St. Thomas More Society; Sociol- 

ogy Club; Track; Senior Brother 



Richard Leo Hehir 

Bruce Raymond Heaton 

A.B. Biology 

B.S. Economics 

19 Shattuck Street 

Michael V. Hendrie 

27 Perry Street 

Worcester, Mass. 

A.B. Sociology 

Auburn, Mass. 

Biology Society; Alpha Epsilon 

267 Hillcrest St. 

Economics Club 


Grosse Pointe, Mich. 

John T. Hickey 

A.B. Classics 

25 Murray Street 

Augusta, Maine 

Charles R. Hinckle 

A.B. English 

128 Charles Drive 

Havertown, Penn. 

Varsity Football; Business Club; 

CCD; Senior-Brother Program 

James K. Higgins 

A.B. History Honors 

4327 Carpenter Ave. 

New York, N.Y. 

Dean's List, 1, 2, 3; Phi Alpha 

Theta; Delta Epsilon Sigma; 


Thomas F. Hogan 
A.B. History 
26 Prescott Street 
Torrington, Conn. 
Class Council; St. Thomas More 
Society, Secretary; I.R.C., Ap- 
pointments Secretary; Senior- 
Brother Program, Committee 
Chairman; Junior Prom Com- 

Michael George Horan 

A.B. History 

80 Mulberry Street 

Worcester, Mass. 

Glee Club; History Academy; 

Senior Brother Program 

Roy A. Hoffman 

A.B. History 

1801 John F. Kennedy Blvd. 

Philadelphia, Pa. 



Philip M. Howe 

Robert J. Howard 

George B. Horton 

A.B. History 

A.B. Biology 

A.B. Economics Honors 

159 Crosby Street 

8 Charles Street 

100 Plunkett St. 

Arlington, Mass. 

Batavia, N.Y.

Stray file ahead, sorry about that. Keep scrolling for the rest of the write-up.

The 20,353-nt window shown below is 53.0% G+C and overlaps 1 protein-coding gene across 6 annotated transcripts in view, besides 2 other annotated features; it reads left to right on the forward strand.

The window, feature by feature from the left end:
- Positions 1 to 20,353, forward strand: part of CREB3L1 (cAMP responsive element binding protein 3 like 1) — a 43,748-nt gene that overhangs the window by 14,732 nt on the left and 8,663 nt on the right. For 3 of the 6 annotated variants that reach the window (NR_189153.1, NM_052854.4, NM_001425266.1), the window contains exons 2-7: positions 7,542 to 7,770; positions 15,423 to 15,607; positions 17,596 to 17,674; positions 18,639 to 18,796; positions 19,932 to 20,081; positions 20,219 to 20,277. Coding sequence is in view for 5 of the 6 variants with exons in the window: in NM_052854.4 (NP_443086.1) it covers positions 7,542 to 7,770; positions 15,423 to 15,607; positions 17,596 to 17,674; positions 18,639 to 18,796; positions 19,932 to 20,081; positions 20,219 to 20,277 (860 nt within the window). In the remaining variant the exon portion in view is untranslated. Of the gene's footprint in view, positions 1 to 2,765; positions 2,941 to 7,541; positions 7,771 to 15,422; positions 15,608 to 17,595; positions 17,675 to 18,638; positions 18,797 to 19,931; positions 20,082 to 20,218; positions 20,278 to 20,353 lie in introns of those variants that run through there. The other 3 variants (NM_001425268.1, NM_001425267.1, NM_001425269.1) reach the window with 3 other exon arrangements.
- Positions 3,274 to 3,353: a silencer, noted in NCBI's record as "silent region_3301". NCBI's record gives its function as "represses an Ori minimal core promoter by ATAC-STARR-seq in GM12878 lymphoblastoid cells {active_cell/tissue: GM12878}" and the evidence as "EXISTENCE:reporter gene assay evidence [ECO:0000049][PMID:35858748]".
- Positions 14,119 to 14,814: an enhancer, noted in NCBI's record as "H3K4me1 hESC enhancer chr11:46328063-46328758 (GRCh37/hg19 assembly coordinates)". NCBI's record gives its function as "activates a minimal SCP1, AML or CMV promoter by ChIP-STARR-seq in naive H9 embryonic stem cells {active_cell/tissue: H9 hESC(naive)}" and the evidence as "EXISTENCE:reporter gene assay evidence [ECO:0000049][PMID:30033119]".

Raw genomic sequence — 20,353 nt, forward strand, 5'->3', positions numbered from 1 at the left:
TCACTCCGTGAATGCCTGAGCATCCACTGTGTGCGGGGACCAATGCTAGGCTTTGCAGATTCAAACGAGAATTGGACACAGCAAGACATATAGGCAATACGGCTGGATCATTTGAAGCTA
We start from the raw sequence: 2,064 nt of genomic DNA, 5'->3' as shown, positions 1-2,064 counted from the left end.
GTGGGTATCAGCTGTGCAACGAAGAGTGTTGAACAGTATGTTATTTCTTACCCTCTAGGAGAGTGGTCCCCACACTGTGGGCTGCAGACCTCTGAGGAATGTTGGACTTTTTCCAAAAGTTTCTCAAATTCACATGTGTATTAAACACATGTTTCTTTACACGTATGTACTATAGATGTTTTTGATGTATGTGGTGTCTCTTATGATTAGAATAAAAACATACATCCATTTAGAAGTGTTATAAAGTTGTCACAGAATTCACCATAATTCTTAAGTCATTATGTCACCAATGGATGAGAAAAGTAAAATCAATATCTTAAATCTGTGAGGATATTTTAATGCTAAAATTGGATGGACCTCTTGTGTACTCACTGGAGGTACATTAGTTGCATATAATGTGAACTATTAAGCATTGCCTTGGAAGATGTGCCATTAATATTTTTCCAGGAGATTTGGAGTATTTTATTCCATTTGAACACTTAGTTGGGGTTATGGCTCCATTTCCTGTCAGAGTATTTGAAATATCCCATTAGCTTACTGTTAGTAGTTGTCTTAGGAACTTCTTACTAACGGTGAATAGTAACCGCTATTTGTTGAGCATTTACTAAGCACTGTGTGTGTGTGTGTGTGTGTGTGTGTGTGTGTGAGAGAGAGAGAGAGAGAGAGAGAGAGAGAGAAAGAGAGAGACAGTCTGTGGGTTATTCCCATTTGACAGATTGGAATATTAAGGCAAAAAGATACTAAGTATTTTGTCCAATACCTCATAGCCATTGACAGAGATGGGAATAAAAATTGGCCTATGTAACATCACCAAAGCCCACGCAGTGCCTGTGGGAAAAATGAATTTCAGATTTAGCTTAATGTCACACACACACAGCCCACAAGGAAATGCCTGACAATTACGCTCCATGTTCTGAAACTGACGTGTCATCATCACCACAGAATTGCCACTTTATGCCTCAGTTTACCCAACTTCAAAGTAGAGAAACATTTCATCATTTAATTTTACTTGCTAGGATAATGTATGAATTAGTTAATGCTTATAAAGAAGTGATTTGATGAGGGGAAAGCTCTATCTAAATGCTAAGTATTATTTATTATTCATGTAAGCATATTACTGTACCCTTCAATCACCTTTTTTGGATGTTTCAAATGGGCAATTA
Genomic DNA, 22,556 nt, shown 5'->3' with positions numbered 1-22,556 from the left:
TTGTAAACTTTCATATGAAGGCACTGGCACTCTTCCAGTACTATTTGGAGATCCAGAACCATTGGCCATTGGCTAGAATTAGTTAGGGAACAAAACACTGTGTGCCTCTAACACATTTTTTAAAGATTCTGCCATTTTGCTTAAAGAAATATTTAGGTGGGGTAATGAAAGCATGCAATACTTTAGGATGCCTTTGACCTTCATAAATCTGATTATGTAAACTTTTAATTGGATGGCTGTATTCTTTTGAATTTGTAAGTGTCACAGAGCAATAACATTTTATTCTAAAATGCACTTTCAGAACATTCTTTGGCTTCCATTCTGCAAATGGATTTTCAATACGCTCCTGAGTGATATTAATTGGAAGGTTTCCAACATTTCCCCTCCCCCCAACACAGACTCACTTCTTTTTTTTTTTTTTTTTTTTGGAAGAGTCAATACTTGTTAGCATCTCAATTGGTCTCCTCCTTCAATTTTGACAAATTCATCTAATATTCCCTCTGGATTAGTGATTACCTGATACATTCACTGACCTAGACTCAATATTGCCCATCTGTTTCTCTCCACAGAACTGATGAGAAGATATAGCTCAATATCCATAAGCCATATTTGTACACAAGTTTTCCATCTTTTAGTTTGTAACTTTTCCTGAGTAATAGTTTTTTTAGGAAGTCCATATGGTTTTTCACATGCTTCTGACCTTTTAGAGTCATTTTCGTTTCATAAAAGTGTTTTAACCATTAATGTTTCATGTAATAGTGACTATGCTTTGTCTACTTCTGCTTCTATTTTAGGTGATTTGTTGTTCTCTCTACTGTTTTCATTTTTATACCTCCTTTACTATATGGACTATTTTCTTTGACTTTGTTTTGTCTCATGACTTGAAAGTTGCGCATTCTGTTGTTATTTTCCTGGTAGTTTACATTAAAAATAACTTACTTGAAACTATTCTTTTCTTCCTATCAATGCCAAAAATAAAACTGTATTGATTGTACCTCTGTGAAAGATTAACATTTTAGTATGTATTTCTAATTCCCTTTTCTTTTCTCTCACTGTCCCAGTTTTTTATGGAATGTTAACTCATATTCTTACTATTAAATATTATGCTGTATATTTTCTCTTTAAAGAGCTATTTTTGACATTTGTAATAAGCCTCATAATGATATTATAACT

Pittsfield, Mass. 

Dean's List, 3; Vestry; Class 

Biology Society; Senior Brother 

Dean's List, 1, 2, 3; Purple Key; 

Council ; Young Democrats ; 

Program; K of C; WCHC; 

Alpha Sigma Nu; Junior Class 

Hockey; Crusader; Lacrosse; St. 

Homecoming Committee; Junior 

President; Resident Assistant; 

Thomas More Society; Parents' 

Prom Committee 

Student Senate 

Weekend Committee; Olympics 


Donald E. Huff 


David Hudak 

A.B. Political Science 

f A 

A.B. Biology 

Langs ford Road 

\ 1 

40 OIney Rd. 

Cape Porpoise, Maine 

r; <* *»• f 

Wethersfield, Conn. 

WCHC; NROTC; Trident 


Alpha Epsilon Delta; Biology 

ciety; Senior Brother Program; 

w / 


Cross Currents, Co-Editor 

- - 


Frank Iacobellis 
A.B. Pre-Medical 
219 Jackson Ave. 
Pelham Manor, N.Y. 
Dean's List, 2, 3; K of C; Alpha 
Epsilon Delta; Freshman Foot- 
ball; Freshman Lacrosse; Biology 
Society; Cross and Scroll; Rugby,